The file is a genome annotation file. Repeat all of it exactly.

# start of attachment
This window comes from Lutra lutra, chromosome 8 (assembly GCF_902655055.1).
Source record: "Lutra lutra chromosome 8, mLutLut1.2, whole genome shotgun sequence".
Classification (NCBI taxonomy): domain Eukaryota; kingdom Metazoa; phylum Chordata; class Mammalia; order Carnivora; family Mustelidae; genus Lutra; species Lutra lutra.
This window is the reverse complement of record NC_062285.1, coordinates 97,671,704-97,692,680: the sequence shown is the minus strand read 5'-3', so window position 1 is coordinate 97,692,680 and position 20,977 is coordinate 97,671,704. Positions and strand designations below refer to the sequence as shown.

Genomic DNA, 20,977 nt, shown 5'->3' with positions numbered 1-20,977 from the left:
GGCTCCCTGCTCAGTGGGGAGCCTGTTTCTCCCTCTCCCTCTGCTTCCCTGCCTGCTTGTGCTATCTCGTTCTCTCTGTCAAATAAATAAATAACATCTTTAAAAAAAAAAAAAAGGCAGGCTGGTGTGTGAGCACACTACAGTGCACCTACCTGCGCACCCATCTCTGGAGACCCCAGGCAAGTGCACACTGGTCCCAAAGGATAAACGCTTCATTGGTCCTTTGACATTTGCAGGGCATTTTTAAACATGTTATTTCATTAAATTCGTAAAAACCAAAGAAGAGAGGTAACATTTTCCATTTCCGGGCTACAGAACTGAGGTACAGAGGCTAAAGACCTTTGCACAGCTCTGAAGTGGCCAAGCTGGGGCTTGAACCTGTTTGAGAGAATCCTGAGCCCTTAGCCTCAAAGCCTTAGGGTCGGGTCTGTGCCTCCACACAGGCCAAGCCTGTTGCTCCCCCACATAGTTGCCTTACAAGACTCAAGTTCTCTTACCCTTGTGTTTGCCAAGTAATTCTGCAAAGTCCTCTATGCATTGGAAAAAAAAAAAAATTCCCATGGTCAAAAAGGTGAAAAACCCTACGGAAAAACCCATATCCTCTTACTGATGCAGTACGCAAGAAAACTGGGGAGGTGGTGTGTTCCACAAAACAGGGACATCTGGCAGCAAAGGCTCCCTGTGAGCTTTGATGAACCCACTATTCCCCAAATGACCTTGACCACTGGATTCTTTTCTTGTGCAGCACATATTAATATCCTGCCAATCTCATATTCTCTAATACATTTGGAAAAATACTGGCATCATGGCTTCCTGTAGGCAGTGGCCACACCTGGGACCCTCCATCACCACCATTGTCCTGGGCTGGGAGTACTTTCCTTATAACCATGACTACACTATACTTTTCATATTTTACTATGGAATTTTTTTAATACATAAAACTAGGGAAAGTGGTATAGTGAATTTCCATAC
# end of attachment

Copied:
This window comes from Lutra lutra, chromosome 8 (assembly GCF_902655055.1).
Source record: "Lutra lutra chromosome 8, mLutLut1.2, whole genome shotgun sequence".
Classification (NCBI taxonomy): domain Eukaryota; kingdom Metazoa; phylum Chordata; class Mammalia; order Carnivora; family Mustelidae; genus Lutra; species Lutra lutra.
This window is the reverse complement of record NC_062285.1, coordinates 97,671,704-97,692,680: the sequence shown is the minus strand read 5'-3', so window position 1 is coordinate 97,692,680 and position 20,977 is coordinate 97,671,704. Positions and strand designations below refer to the sequence as shown.

Genomic DNA, 20,977 nt, shown 5'->3' with positions numbered 1-20,977 from the left:
GGCTCCCTGCTCAGTGGGGAGCCTGTTTCTCCCTCTCCCTCTGCTTCCCTGCCTGCTTGTGCTATCTCGTTCTCTCTGTCAAATAAATAAATAACATCTTTAAAAAAAAAAAAAAGGCAGGCTGGTGTGTGAGCACACTACAGTGCACCTACCTGCGCACCCATCTCTGGAGACCCCAGGCAAGTGCACACTGGTCCCAAAGGATAAACGCTTCATTGGTCCTTTGACATTTGCAGGGCATTTTTAAACATGTTATTTCATTAAATTCGTAAAAACCAAAGAAGAGAGGTAACATTTTCCATTTCCGGGCTACAGAACTGAGGTACAGAGGCTAAAGACCTTTGCACAGCTCTGAAGTGGCCAAGCTGGGGCTTGAACCTGTTTGAGAGAATCCTGAGCCCTTAGCCTCAAAGCCTTAGGGTCGGGTCTGTGCCTCCACACAGGCCAAGCCTGTTGCTCCCCCACATAGTTGCCTTACAAGACTCAAGTTCTCTTACCCTTGTGTTTGCCAAGTAATTCTGCAAAGTCCTCTATGCATTGGAAAAAAAAAAAAATTCCCATGGTCAAAAAGGTGAAAAACCCTACGGAAAAACCCATATCCTCTTACTGATGCAGTACGCAAGAAAACTGGGGAGGTGGTGTGTTCCACAAAACAGGGACATCTGGCAGCAAAGGCTCCCTGTGAGCTTTGATGAACCCACTATTCCCCAAATGACCTTGACCACTGGATTCTTTTCTTGTGCAGCACATATTAATATCCTGCCAATCTCATATTCTCTAATACATTTGGAAAAATACTGGCATCATGGCTTCCTGTAGGCAGTGGCCACACCTGGGACCCTCCATCACCACCATTGTCCTGGGCTGGGAGTACTTTCCTTATAACCATGACTACACTATACTTTTCATATTTTACTATGGAATTTTTTTAATACATAAAACTAGGGAAAGTGGTATAGTGAATTTCCATAC